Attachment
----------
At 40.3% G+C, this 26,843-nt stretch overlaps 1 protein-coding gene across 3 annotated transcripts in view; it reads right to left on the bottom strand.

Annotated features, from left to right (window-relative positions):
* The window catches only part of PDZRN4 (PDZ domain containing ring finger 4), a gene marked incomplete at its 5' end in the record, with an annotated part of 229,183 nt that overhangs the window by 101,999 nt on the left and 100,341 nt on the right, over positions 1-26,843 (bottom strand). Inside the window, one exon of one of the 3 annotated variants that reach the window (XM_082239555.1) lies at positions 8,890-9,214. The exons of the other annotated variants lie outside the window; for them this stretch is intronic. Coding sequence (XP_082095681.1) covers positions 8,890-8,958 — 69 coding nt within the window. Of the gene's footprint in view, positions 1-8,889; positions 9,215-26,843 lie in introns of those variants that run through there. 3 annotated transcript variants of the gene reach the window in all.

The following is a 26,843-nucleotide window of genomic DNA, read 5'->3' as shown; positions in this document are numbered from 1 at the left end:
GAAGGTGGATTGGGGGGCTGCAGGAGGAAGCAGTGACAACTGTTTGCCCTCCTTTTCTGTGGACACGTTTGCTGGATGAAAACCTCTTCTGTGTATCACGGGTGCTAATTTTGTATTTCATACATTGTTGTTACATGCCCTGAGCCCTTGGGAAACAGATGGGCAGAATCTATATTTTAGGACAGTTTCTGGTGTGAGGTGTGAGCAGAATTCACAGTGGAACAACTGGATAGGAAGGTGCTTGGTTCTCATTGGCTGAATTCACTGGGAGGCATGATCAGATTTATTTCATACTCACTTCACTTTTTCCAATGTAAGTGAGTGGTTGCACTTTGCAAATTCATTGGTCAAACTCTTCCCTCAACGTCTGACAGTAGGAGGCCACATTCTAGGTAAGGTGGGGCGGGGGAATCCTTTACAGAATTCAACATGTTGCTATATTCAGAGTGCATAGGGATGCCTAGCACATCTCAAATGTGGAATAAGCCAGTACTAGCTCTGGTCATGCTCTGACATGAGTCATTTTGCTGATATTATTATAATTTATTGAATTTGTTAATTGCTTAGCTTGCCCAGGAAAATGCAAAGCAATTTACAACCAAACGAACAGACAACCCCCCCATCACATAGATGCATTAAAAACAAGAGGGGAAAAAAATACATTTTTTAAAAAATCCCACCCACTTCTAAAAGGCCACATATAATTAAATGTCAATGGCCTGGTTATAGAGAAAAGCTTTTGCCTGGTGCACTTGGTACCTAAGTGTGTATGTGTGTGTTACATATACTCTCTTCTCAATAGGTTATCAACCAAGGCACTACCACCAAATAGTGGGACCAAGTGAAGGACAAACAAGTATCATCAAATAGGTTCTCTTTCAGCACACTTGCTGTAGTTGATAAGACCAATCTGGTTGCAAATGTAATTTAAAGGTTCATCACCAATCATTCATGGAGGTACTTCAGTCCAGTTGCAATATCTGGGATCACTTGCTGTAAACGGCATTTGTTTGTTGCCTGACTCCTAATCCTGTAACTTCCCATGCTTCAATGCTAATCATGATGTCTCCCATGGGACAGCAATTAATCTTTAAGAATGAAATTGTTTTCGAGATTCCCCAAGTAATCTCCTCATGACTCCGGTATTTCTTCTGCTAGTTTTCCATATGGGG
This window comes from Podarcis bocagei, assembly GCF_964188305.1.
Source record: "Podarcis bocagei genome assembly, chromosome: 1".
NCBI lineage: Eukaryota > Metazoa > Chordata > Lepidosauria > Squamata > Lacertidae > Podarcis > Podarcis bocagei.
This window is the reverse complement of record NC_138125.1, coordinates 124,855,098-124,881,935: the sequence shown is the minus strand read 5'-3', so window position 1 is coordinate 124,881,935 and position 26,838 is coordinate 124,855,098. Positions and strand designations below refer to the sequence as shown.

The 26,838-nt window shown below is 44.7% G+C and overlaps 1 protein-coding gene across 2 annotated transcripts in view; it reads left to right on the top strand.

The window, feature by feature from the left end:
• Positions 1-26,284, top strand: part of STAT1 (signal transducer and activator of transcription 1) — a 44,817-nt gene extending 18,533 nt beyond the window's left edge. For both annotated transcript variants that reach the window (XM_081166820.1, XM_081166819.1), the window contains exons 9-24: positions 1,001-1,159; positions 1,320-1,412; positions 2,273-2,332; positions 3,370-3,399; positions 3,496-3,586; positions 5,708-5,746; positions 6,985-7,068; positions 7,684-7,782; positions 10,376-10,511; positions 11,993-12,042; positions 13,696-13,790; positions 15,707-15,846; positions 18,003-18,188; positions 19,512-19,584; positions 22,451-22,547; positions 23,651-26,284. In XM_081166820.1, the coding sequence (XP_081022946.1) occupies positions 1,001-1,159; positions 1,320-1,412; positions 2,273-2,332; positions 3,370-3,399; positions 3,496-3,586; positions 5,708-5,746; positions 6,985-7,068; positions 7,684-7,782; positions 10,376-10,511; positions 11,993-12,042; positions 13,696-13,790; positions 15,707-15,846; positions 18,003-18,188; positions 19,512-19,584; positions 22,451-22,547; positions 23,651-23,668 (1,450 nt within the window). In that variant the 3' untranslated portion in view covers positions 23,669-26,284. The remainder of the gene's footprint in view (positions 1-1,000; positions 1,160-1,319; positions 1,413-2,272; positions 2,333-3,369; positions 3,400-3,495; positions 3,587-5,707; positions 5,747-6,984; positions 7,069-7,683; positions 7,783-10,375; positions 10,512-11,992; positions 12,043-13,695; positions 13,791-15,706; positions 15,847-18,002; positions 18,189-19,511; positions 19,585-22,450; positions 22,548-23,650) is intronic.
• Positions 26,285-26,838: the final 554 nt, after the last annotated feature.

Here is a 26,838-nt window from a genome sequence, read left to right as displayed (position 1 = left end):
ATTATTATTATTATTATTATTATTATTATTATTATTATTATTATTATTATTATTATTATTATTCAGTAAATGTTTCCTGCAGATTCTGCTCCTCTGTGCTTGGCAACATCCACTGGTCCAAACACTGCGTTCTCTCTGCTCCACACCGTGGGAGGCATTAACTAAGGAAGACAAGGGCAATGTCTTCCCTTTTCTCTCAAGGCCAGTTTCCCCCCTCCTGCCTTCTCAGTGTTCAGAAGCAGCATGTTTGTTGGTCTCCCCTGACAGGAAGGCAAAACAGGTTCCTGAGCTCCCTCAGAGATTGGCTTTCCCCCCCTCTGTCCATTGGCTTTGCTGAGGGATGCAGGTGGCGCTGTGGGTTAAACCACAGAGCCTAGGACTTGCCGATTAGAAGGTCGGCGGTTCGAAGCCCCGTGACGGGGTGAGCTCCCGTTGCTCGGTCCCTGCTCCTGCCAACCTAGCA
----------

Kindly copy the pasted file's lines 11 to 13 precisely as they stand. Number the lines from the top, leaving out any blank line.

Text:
The window, feature by feature from the left end:
• Positions 1-26,284, top strand: part of STAT1 (signal transducer and activator of transcription 1) — a 44,817-nt gene extending 18,533 nt beyond the window's left edge. For both annotated transcript variants that reach the window (XM_081166820.1, XM_081166819.1), the window contains exons 9-24: positions 1,001-1,159; positions 1,320-1,412; positions 2,273-2,332; positions 3,370-3,399; positions 3,496-3,586; positions 5,708-5,746; positions 6,985-7,068; positions 7,684-7,782; positions 10,376-10,511; positions 11,993-12,042; positions 13,696-13,790; positions 15,707-15,846; positions 18,003-18,188; positions 19,512-19,584; positions 22,451-22,547; positions 23,651-26,284. In XM_081166820.1, the coding sequence (XP_081022946.1) occupies positions 1,001-1,159; positions 1,320-1,412; positions 2,273-2,332; positions 3,370-3,399; positions 3,496-3,586; positions 5,708-5,746; positions 6,985-7,068; positions 7,684-7,782; positions 10,376-10,511; positions 11,993-12,042; positions 13,696-13,790; positions 15,707-15,846; positions 18,003-18,188; positions 19,512-19,584; positions 22,451-22,547; positions 23,651-23,668 (1,450 nt within the window). In that variant the 3' untranslated portion in view covers positions 23,669-26,284. The remainder of the gene's footprint in view (positions 1-1,000; positions 1,160-1,319; positions 1,413-2,272; positions 2,333-3,369; positions 3,400-3,495; positions 3,587-5,707; positions 5,747-6,984; positions 7,069-7,683; positions 7,783-10,375; positions 10,512-11,992; positions 12,043-13,695; positions 13,791-15,706; positions 15,847-18,002; positions 18,189-19,511; positions 19,585-22,450; positions 22,548-23,650) is intronic.
• Positions 26,285-26,838: the final 554 nt, after the last annotated feature.